It´s All in My Head
I´ve hit a stumbling block in the work area since returning from vacation. It seems that I´m having trouble adjusting not only to the three-hour time change but also to the schedule I´d carved out before we left. I do still wake at five, but only to roll over and fall back to sleep until my daughter toddles in the room around seven-thirty. This means, of course, that I´m getting little to no work done during the early morning hours, which are typically my most productive.
In the meantime, I´ve been training to run a half marathon. As I ran my long run this past Saturday, I hit a wall: I can´t do this, I thought, and I started to slow down. My legs were burning, I was tired, and suddenly I wondered what had possessed me to take on a half marathon in the first place. I´m going to turn 36 the day before the race. Isn´t it time I started slowing down some?
That´s when I began thinking about how running is not just a physical sport, but how it is one of mental endurance as well. I may have known this before, when I ran long distances in the past, but I spent the next few minutes considering how you need not only the physical stamina to pound the pavement for X number of minutes (or hours) at one time, but also the mental strength to tell your body that it can do it, regardless of how much your heels hurt or your lower back aches and you want to give up and crawl the rest of the way home.
Then another thought struck me: running a race is a lot like being a working mother. Working mothers spend their day doing various physical tasks: folding loads of laundry, scrubbing the toilets, cooking dinner, wrestling their children as they attempt to get them dressed or diapered, sitting at a computer to write or fill in spreadsheets, completing necessary paperwork, commuting, standing at a counter or booth for many long hours, and smiling and nodding when they just want to scream.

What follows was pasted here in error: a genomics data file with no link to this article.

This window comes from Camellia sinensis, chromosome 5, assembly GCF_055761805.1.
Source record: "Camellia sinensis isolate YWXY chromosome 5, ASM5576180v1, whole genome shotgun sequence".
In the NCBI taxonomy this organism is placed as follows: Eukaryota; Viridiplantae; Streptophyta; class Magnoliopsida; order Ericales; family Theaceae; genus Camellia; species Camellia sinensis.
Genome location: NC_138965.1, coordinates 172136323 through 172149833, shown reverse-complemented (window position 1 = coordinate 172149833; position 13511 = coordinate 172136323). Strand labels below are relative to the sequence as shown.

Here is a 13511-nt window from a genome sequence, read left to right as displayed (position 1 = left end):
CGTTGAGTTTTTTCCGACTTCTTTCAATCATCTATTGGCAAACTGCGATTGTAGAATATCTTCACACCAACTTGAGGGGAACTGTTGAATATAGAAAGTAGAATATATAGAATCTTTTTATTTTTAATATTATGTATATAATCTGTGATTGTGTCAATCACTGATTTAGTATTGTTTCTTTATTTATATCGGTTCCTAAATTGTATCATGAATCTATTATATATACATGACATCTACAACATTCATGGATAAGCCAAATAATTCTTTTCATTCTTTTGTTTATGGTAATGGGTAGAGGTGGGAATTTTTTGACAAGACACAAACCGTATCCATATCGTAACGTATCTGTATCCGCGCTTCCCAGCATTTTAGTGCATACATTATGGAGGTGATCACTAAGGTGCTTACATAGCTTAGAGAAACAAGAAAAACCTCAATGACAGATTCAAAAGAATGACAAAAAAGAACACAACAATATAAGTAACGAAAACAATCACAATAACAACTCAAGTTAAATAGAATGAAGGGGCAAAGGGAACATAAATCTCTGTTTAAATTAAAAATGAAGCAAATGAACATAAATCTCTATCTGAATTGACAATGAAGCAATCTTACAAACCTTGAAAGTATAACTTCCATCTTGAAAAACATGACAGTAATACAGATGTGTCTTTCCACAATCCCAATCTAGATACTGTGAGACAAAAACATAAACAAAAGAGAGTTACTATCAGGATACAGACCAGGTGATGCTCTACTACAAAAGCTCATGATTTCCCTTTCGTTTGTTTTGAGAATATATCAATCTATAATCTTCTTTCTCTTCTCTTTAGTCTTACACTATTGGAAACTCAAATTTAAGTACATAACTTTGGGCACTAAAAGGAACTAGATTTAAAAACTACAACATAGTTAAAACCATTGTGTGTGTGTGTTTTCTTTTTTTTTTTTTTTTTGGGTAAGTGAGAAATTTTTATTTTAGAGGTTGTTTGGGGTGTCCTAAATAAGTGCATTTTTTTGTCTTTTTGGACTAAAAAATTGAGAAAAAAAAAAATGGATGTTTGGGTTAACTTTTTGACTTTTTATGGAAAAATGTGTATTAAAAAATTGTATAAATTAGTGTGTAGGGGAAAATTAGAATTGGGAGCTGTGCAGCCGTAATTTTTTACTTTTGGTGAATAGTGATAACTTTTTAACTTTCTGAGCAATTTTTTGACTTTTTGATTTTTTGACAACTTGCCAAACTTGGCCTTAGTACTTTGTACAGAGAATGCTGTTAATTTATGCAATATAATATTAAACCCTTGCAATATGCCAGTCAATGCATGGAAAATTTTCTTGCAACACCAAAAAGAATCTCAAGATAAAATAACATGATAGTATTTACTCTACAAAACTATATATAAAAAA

But in order to do all of the abovementioned tasks, a mother must first get out of bed.
For the rest of that long run, I recited a little mantra whenever I started to feel tired and sore. The mantra was simple. I won´t share it, for fear that it will ruin the effect, but it was something about being able to do what I set out to do. Something about not giving up because the end reward would be so well worth the present effort. When I finished the run, I felt proud that I´d done so without stopping.
The next morning, when I found myself struggling out of bed at 5:30 and even the smell of freshly brewed coffee wasn´t enough to tug me along, I recited my mantra again. Then I visualized sitting down at my laptop in the quiet morning hours and getting some much needed writing done. It worked. Once I was actually at my laptop, I again felt that sense of pride and accomplishment that I´d felt the day before when I´d finished the long run.
So this week I´ve promised myself two things: I´ll continue to pound the pavement with my feet so I can finish this half marathon on the 5th, and I will continue to pound the laptop with my fingers until my work is completed. And when the house becomes messy and I feel a sense of being completely overwhelmed, I´ve promised myself to stop, breathe, and recite my mantra.
Of course, if all of that fails, I´m just going back to bed!